Wood Carbon Containment

New Methods to Prolong the Containment of Carbon in Wood

Mechanisms of storing carbon in living woody biomass usually focus on growing more trees and plants or protecting them. As a complement to this activity, the CC Lab is developing and testing methods to prolong the containment of carbon in biomass after photosynthesis has captured carbon in biomass and before respiration releases the stored carbon back into the atmosphere. The CC Lab aims to substantially slow the rate of decomposition of this material or halt it altogether. In doing so, the Lab is leading research into a new form of nature-based carbon containment. Implementation of CC Lab projects in this area seek to bring the following four main stages of a project together through partnerships that allow projects to be deployed at scale.
Carbon cycle of wood biomass
    Carbon cycle for the CC Lab Containment of Carbon in Wood project
  • Gather: Acquisition of biomass should occur at low cost, and with full accounting of economics and energy. Currently, a significant driver of gathering woody biomass is forest thinning techniques motivated by immense wildfire risk.
  • Treat: The processing and treatment of biomass should reduce decomposition rates and/or minimize vulnerability to loss (e.g., wildfire or pests). Treatments will seek to optimize cost, effectiveness, environmental impact, human health, capital requirements, and availability of partners.
  • Store: Storage of biomass will consider duration, adoption rates, regulatory issues, and co-beneficial ecosystem conservation and restoration effects. The CC Lab assesses locations where storage opportunities are already available on the landscape, such as decommissioned roads, eroding gullies, extant mines, and defunct drainage ditches.
  • Verify: With long-term verification in mind, systems will be grounded in experimental results, scalability, and life cycle/economic assessments.

Wood Containment Field and Bench Experiments

The CC Lab currently has five ongoing field and bench experiments designed to measure and alter rates of woody biomass decomposition. The first, located in Half Moon Bay, CA experimentally measures the effect of management techniques on slash pile decomposition. The second series of experiments, which is ongoing in multiple locations across the country, tests how a series of management techniques alter wood decomposition across a variety of climates. This project started in September 2020 and will be completed by September 2025 with interim monitoring of results in between. These two projects will inform whether simple, cost-effective techniques can slow decay of woody biomass across locations and will quantify the short and long-term carbon effects of these treatments.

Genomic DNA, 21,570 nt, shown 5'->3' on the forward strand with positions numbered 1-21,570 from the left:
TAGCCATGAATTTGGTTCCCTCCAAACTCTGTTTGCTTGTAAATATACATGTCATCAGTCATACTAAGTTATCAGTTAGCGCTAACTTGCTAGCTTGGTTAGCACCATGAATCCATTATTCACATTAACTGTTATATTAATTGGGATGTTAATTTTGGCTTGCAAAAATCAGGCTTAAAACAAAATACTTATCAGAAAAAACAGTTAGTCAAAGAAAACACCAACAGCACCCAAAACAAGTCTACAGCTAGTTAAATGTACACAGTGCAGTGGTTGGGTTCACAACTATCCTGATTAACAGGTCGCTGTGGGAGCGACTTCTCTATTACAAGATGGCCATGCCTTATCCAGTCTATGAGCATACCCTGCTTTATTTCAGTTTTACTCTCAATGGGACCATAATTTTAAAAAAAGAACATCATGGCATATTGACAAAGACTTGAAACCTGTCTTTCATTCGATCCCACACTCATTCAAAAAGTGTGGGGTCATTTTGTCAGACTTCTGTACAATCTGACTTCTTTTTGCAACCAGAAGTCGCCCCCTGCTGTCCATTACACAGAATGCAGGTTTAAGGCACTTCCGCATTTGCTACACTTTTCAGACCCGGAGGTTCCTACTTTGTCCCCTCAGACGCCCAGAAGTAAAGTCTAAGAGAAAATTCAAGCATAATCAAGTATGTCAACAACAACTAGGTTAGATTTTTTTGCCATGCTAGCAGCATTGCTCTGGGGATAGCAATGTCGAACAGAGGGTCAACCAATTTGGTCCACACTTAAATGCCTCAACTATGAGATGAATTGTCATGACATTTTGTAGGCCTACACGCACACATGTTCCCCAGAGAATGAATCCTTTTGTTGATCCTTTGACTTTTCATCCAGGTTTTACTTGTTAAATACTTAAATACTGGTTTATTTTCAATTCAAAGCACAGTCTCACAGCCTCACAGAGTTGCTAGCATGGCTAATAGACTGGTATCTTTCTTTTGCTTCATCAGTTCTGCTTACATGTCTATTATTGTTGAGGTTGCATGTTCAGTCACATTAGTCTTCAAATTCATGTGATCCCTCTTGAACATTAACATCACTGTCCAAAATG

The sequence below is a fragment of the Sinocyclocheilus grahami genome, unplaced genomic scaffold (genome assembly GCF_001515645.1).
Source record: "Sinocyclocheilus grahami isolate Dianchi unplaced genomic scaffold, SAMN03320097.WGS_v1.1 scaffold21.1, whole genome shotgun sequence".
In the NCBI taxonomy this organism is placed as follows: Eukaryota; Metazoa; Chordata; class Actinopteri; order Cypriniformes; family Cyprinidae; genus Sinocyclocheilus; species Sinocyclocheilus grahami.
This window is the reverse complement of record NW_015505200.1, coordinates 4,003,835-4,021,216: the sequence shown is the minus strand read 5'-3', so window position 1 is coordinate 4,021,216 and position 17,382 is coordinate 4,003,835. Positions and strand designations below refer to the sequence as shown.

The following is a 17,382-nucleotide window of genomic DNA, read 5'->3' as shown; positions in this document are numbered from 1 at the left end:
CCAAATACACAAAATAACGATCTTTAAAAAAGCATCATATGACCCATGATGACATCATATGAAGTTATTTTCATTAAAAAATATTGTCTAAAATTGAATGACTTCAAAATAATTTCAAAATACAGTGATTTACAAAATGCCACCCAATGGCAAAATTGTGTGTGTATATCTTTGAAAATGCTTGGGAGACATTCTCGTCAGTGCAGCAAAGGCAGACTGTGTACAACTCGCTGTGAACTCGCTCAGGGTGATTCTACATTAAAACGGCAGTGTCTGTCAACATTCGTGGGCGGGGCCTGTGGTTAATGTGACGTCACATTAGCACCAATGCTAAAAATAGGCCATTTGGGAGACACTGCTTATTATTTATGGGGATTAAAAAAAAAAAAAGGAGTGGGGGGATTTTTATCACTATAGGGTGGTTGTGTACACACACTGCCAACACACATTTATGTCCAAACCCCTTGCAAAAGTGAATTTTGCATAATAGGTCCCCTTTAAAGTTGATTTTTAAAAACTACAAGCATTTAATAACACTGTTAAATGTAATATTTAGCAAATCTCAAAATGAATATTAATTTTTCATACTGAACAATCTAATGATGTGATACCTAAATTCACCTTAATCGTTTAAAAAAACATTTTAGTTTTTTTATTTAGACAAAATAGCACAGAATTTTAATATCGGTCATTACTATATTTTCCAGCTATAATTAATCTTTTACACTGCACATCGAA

Map of downed dead wood stocks in the continental U.S. (lighter colors are downed dead wood minima, while darker reds are downed dead wood maxima). All U.S. roads are overlaid (gray) to show locations where downed dead wood and existing transportation infrastructure are most likely to overlap. Source: FIA downed dead wood dataset and Yale Carbon Containment Lab analysis 2020

A third series of experiments serves as an implementation pilot, focused on using desiccation or burial of available biomass to slow or stop decay. It examines how large amounts of sub-merchantable woody biomass can be sourced and moved from forests in California to arid conditions in Nevada, in order to slow decomposition. A fourth project explores biomass burial in Maine with the collaboration of Wagner Forest Management.

The fifth woody biomass project measures biomass silicification, exploring the process of permineralization of biomass for the end purpose of slowing/arresting its decomposition. Silicification is a process in which organic structures are infused by silicate minerals; this is naturally caused by the flow of aqueous silica solution through the plant pore spaces and over its surface. The CC Lab partners with Yale’s Peabody Museum and the Department of Earth and Planetary Sciences to pursue this work. The team’s research includes the siting and sourcing of naturally occurring silica-containing substances (such as diatomaceous earth or volcanic ash), the processing of those substances so that silica readily enters into solution in high concentrations, and the addition of other substances to promote safe and beneficial characteristics of the final product such as resistance to fire, fungal decay, and termite infestation.

Based on annual fluxes of downed dead wood and the opportunity for slowing or arresting woody biomass decomposition in the U.S. given some of the systems and techniques that the Lab is focused on, the CC Lab estimates that the total carbon containment opportunity contributes significantly to its goals both for the current decade and for 2100.  The Lab’s initial focus is on techniques and systems that utilize biomass resulting from thinning operations to mitigate catastrophic wildfire risk. The aim is for these techniques to be readied to deal with disease and dead wood both in the U.S. and globally.